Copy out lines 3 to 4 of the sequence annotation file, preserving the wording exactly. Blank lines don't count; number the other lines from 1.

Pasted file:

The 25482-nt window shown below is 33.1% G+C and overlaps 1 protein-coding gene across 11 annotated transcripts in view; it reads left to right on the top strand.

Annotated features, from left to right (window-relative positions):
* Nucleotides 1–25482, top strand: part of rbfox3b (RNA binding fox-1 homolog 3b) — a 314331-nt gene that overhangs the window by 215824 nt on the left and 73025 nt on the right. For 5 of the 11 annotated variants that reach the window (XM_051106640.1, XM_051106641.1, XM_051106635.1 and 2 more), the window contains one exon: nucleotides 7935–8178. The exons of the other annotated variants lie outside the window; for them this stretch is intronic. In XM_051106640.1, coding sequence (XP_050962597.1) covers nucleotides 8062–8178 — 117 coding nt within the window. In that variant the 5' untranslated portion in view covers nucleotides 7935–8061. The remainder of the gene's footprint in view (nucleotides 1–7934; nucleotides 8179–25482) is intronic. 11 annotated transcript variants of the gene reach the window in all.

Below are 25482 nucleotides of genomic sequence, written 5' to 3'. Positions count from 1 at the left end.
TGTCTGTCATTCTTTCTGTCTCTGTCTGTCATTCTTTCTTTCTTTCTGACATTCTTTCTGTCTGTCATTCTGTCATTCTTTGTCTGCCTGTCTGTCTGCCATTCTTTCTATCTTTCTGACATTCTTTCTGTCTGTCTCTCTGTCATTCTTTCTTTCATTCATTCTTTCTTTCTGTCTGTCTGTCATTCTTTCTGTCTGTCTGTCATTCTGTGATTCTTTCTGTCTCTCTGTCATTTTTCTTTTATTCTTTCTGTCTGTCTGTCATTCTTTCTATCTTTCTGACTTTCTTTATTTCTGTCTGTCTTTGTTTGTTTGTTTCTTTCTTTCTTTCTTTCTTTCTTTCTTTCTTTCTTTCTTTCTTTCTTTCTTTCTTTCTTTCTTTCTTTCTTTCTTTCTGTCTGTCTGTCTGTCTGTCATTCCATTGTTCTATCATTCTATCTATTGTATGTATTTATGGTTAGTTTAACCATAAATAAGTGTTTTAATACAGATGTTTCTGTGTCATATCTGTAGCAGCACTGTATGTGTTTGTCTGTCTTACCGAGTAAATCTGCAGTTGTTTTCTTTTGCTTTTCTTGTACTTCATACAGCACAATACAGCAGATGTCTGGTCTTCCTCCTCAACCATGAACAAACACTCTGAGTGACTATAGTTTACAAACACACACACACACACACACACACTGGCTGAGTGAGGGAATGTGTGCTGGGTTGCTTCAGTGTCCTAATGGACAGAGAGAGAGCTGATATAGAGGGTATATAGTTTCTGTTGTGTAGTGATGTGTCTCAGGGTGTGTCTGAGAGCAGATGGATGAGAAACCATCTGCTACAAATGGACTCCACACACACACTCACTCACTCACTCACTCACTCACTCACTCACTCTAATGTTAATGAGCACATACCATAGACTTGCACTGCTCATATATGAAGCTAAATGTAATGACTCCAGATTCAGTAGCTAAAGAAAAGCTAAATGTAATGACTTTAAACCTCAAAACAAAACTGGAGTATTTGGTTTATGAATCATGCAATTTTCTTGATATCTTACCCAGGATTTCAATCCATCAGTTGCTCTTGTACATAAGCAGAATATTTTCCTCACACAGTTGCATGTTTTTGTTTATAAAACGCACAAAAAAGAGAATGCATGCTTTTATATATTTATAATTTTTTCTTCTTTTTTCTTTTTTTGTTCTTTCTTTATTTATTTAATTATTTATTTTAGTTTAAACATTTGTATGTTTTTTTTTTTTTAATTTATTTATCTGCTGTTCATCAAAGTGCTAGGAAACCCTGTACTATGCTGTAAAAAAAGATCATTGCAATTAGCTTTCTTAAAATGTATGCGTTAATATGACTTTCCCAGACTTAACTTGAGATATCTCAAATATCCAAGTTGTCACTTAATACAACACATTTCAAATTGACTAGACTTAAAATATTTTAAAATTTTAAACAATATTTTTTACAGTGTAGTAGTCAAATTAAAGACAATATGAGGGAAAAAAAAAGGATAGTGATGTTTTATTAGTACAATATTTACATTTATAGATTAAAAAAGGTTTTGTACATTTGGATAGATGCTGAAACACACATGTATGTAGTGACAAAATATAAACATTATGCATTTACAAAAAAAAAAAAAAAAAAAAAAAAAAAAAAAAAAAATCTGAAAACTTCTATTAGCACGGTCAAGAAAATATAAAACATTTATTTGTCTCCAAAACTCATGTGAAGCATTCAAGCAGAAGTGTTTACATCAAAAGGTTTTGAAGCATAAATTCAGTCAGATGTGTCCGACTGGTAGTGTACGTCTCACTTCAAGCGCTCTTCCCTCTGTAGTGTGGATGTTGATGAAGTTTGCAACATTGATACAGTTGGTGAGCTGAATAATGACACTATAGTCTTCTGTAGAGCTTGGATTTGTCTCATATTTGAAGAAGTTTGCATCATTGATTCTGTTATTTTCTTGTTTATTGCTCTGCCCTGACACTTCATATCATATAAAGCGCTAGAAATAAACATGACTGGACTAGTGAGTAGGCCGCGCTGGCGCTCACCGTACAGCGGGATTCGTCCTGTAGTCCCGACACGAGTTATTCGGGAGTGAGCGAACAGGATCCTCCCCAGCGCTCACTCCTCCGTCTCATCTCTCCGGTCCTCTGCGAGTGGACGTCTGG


* Nucleotides 1–25482, top strand: part of rbfox3b (RNA binding fox-1 homolog 3b) — a 314331-nt gene that overhangs the window by 215824 nt on the left and 73025 nt on the right. For 5 of the 11 annotated variants that reach the window (XM_051106640.1, XM_051106641.1, XM_051106635.1 and 2 more), the window contains one exon: nucleotides 7935–8178. The exons of the other annotated variants lie outside the window; for them this stretch is intronic. In XM_051106640.1, coding sequence (XP_050962597.1) covers nucleotides 8062–8178 — 117 coding nt within the window. In that variant the 5' untranslated portion in view covers nucleotides 7935–8061. The remainder of the gene's footprint in view (nucleotides 1–7934; nucleotides 8179–25482) is intronic. 11 annotated transcript variants of the gene reach the window in all.

Below are 25482 nucleotides of genomic sequence, written 5' to 3'. Positions count from 1 at the left end.